- Emma Simmonds
- 22 February 2019
GFF 2019: Laia Costa and Josh O'Connor are superb in a devastating relationship drama
Raw and, for some, devastatingly relatable, Only You is an in-depth look at a lesser-seen consequence of falling in love, as it focuses on the agony of infertility. It's the assured directorial debut of Harry Wootliff, a BAFTA nominee for his 2004 short Nits.
Elena and Jake (Spanish actress Laia Costa and Britain's Josh O'Connor) are strangers when they share a cab one New Year's Eve in Glasgow. It's a classic meet-cute; he's sober having DJed that night, she's wasted, has to stop to be sick and impulsively invites him back to hers. They quickly fall into something more long-term but the signs are somewhat ominous. Elena's insecurity about her age – she's 35 and he's 26 – causes her to lie; later, their struggle to have kids puts pressure on their fledgling romance.
The trials of parenthood have been done to death – with a tendency to sugar-coat, last year's Tully being a welcome exception – yet cinema has done little to reduce the stigma or aid understanding of those who undergo fertility treatment. Only You doesn't feel overly maudlin but it is a picture of when the initial spark makes way for reality – it's a fight for Elena and Jake not to buckle under the strain.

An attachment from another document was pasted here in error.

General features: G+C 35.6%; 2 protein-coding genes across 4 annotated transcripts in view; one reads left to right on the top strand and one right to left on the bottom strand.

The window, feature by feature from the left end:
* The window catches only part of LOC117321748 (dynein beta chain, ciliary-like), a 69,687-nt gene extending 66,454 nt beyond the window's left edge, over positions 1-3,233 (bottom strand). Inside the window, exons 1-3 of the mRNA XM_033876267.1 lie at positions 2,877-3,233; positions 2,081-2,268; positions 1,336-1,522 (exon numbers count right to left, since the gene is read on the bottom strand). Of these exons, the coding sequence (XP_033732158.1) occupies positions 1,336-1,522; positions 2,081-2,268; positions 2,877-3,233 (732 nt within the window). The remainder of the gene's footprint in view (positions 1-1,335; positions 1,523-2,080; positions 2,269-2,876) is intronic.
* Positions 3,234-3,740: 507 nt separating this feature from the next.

The film is most notable as a platform for two deeply affecting performances. God's Own Country's O'Connor again delivers a low-key turn full of endearing inflections, but Costa is even finer in the richer role. She's a performer of knockout power who showed serious dramatic chops when she launched to fame in 2015's one-shot marvel Victoria; here, she makes you feel every single blow as Elena suffers through a specialist's callous assessment of her chance of having children, a friend's trite reassurances and various social gatherings where all around are oblivious to her pain.
With fidgety camerawork that's both sensitive and searching, like 2017's The Escape – which dealt with the dissatisfaction of a suburban housewife – this is the kind of British film that there simply should be more of. It's another ostensibly modest but heartbreakingly real drama that dares to speak uncomfortable, shrewdly discerned truths.
Screening on Fri 22 Feb as part of the Glasgow Film Festival 2019. General release TBC.